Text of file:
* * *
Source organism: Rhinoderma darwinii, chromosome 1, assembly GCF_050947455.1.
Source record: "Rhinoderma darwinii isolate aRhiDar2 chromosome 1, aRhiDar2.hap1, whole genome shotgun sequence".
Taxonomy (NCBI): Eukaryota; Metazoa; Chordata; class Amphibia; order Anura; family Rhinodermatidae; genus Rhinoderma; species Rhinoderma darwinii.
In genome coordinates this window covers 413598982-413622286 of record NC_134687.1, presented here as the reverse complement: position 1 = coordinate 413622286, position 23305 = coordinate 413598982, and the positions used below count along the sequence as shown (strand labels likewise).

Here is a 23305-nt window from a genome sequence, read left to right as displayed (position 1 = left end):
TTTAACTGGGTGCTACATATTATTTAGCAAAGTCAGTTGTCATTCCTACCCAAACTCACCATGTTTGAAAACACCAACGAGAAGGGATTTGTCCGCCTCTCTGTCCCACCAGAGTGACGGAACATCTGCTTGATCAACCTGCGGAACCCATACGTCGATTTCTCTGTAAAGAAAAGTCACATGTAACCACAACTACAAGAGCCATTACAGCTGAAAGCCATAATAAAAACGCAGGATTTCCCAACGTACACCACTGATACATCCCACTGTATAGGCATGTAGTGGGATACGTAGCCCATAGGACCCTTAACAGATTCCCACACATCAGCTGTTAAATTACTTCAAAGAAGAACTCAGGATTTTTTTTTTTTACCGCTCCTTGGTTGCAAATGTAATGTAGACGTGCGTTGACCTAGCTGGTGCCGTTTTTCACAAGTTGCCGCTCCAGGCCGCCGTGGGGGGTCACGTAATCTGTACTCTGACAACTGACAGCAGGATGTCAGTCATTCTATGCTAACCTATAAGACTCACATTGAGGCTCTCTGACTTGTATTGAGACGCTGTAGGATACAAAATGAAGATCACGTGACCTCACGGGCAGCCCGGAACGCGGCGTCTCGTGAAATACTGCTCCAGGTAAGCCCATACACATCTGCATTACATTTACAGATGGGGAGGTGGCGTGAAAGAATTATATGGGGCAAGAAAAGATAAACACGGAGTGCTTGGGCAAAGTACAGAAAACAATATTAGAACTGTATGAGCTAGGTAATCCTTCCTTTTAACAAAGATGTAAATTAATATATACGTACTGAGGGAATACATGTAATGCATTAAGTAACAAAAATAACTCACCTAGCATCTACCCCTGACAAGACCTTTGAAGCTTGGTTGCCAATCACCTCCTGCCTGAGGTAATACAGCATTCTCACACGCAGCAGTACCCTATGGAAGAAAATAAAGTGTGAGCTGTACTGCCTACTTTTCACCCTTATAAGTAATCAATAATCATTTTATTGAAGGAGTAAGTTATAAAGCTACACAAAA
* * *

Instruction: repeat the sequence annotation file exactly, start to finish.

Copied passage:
Source organism: Rhinoderma darwinii, chromosome 1, assembly GCF_050947455.1.
Source record: "Rhinoderma darwinii isolate aRhiDar2 chromosome 1, aRhiDar2.hap1, whole genome shotgun sequence".
Taxonomy (NCBI): Eukaryota; Metazoa; Chordata; class Amphibia; order Anura; family Rhinodermatidae; genus Rhinoderma; species Rhinoderma darwinii.
In genome coordinates this window covers 413598982-413622286 of record NC_134687.1, presented here as the reverse complement: position 1 = coordinate 413622286, position 23305 = coordinate 413598982, and the positions used below count along the sequence as shown (strand labels likewise).

Here is a 23305-nt window from a genome sequence, read left to right as displayed (position 1 = left end):
TTTAACTGGGTGCTACATATTATTTAGCAAAGTCAGTTGTCATTCCTACCCAAACTCACCATGTTTGAAAACACCAACGAGAAGGGATTTGTCCGCCTCTCTGTCCCACCAGAGTGACGGAACATCTGCTTGATCAACCTGCGGAACCCATACGTCGATTTCTCTGTAAAGAAAAGTCACATGTAACCACAACTACAAGAGCCATTACAGCTGAAAGCCATAATAAAAACGCAGGATTTCCCAACGTACACCACTGATACATCCCACTGTATAGGCATGTAGTGGGATACGTAGCCCATAGGACCCTTAACAGATTCCCACACATCAGCTGTTAAATTACTTCAAAGAAGAACTCAGGATTTTTTTTTTTTACCGCTCCTTGGTTGCAAATGTAATGTAGACGTGCGTTGACCTAGCTGGTGCCGTTTTTCACAAGTTGCCGCTCCAGGCCGCCGTGGGGGGTCACGTAATCTGTACTCTGACAACTGACAGCAGGATGTCAGTCATTCTATGCTAACCTATAAGACTCACATTGAGGCTCTCTGACTTGTATTGAGACGCTGTAGGATACAAAATGAAGATCACGTGACCTCACGGGCAGCCCGGAACGCGGCGTCTCGTGAAATACTGCTCCAGGTAAGCCCATACACATCTGCATTACATTTACAGATGGGGAGGTGGCGTGAAAGAATTATATGGGGCAAGAAAAGATAAACACGGAGTGCTTGGGCAAAGTACAGAAAACAATATTAGAACTGTATGAGCTAGGTAATCCTTCCTTTTAACAAAGATGTAAATTAATATATACGTACTGAGGGAATACATGTAATGCATTAAGTAACAAAAATAACTCACCTAGCATCTACCCCTGACAAGACCTTTGAAGCTTGGTTGCCAATCACCTCCTGCCTGAGGTAATACAGCATTCTCACACGCAGCAGTACCCTATGGAAGAAAATAAAGTGTGAGCTGTACTGCCTACTTTTCACCCTTATAAGTAATCAATAATCATTTTATTGAAGGAGTAAGTTATAAAGCTACACAAAA